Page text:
Instead, email automation helps you to build engagement with existing members. This encourages longer membership tenures, and also helps to increase the lifetime value of each member. Plus, a fully engaged member will become a champion for you, encouraging others to join.
You may understand why you would benefit from separate marketing automation and email automation platforms. However, some associations get stuck on the question of price. Can you afford both?
Most of the available tools work on a subscription model, which means that you pay according to your usage. When you look at how the pricing structures work, you’ll see that you can’t afford not to have two platforms.
Marketing automation platforms generally charge per contact, which means that you’re billed according to the number of people active in sales funnels. This means that the platform actually pays for itself – the more people you have in funnels, the more conversions you’ll see in the near future.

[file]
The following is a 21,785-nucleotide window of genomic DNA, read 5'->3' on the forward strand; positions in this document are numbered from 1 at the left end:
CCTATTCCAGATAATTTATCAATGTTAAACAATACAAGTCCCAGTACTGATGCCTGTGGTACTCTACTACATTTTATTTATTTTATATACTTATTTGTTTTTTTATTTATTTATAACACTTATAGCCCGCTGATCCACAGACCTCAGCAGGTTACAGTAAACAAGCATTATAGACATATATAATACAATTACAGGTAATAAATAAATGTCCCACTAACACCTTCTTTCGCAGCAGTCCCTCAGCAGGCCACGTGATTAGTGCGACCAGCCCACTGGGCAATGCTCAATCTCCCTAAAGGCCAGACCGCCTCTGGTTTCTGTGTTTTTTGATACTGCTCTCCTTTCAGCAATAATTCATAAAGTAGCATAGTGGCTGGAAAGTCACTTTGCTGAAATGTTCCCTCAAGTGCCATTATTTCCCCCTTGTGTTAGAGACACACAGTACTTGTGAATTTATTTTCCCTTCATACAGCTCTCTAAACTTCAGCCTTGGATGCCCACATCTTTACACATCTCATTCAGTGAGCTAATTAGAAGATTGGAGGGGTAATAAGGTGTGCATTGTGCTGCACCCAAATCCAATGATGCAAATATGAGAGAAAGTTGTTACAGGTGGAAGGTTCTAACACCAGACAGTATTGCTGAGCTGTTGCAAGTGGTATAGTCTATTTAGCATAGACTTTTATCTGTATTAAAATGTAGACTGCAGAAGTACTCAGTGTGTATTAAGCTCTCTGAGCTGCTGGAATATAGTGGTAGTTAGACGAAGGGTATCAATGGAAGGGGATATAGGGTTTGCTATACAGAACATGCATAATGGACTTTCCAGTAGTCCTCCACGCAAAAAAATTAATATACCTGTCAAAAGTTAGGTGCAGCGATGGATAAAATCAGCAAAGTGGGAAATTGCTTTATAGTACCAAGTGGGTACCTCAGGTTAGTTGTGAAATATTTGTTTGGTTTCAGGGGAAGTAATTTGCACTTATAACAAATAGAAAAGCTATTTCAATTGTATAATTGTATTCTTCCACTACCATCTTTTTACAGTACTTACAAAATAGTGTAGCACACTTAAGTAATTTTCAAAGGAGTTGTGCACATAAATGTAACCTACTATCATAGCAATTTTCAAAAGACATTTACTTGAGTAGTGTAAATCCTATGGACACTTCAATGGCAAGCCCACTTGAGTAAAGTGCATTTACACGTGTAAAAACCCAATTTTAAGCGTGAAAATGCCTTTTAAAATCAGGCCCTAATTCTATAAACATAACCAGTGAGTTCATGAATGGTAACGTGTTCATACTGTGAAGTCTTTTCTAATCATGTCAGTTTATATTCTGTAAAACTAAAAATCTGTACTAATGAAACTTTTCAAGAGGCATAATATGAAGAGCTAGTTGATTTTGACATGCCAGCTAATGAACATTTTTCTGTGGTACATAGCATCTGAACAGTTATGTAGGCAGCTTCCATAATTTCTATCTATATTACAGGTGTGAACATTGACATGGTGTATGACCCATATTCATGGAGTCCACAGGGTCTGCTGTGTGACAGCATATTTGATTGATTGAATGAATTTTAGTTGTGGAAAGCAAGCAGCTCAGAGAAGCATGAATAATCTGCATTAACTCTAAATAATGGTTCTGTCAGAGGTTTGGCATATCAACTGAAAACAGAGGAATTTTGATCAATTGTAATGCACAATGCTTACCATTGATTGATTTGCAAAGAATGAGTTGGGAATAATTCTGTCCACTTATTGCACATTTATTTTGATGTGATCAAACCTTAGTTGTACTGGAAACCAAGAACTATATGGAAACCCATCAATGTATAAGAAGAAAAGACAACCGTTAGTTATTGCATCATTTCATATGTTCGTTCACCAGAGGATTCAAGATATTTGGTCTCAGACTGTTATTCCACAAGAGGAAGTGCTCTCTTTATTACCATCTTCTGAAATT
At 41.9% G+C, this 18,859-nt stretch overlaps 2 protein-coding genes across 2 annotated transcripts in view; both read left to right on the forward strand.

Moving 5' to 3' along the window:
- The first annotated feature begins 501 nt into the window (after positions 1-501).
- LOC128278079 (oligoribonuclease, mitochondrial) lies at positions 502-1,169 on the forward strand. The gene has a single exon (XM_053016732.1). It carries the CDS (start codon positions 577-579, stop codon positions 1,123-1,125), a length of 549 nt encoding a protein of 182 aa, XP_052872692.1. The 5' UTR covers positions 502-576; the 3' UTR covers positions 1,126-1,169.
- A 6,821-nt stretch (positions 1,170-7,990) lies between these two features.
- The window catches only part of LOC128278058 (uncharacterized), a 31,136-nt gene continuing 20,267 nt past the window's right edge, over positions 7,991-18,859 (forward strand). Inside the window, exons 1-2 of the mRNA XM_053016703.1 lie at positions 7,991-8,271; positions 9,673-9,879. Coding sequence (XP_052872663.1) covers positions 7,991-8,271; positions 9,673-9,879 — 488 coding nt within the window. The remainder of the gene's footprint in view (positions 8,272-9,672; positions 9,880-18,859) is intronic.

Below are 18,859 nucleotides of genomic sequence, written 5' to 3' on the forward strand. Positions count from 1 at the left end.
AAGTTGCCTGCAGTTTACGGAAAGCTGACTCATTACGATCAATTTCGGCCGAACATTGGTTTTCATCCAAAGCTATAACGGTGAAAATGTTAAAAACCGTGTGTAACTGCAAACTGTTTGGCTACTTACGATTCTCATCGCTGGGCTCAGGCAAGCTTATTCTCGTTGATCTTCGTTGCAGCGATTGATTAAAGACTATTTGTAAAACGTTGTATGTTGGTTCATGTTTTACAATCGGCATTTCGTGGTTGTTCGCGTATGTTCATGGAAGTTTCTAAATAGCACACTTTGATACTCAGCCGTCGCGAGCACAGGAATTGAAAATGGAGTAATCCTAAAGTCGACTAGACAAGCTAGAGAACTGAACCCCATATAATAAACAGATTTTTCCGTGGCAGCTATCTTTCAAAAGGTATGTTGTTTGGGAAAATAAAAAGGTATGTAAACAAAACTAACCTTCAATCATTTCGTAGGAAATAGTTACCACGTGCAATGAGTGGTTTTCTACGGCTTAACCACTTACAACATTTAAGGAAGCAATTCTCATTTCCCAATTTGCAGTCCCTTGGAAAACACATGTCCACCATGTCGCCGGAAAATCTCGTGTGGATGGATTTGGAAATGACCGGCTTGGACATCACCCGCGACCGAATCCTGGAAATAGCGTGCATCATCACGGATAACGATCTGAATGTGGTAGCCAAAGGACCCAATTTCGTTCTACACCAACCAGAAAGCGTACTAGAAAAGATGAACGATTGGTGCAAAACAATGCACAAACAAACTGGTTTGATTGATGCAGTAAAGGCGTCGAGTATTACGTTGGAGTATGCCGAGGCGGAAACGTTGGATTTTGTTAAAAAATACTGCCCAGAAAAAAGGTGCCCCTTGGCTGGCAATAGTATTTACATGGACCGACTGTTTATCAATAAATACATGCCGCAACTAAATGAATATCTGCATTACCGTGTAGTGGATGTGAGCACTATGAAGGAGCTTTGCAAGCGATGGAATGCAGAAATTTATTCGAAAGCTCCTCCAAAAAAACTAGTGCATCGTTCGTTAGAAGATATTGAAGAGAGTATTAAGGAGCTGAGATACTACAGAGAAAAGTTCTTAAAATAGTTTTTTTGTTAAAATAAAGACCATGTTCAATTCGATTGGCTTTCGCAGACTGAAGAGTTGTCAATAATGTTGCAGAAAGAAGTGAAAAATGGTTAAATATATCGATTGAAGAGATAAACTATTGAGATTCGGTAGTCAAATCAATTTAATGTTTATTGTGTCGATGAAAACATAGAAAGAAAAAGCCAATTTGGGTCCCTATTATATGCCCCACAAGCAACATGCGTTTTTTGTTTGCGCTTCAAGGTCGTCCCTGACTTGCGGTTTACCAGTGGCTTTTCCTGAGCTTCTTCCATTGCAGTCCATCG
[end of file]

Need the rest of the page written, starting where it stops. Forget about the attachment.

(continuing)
You could use marketing automation to replace email automation, but then you would be paying to communicate with existing members. That doesn’t make financial sense.
Email automation platforms charge per email sent. Pricing is usually scaled, so the more you send, the lower the per-email cost. If you’re sending a lot of member communications, this is usually the most cost-effective way of doing it.
You could use email automation instead of marketing automation, but you wouldn’t be able to implement sales funnels. This means that conversions become less likely, which could cost you money in the long run.
It may be the case that you don’t require both platforms. Maybe your sole focus right now is lead acquisition and tackling membership decay. Or perhaps you’re happy with existing member levels and you just want to focus on retention.
But keeping a healthy membership level usually requires both acquisition and retention. If so, then make sure you have the right tools for the job.
About Aimee Pagano
Aimee joins HighRoad Solution with 15+ years of integrated marketing and communications experience, primarily in client-facing roles within the association and SaaS space. Her specialties include persona development, content strategy/management, lead gen and awareness campaign development, and website development/optimization.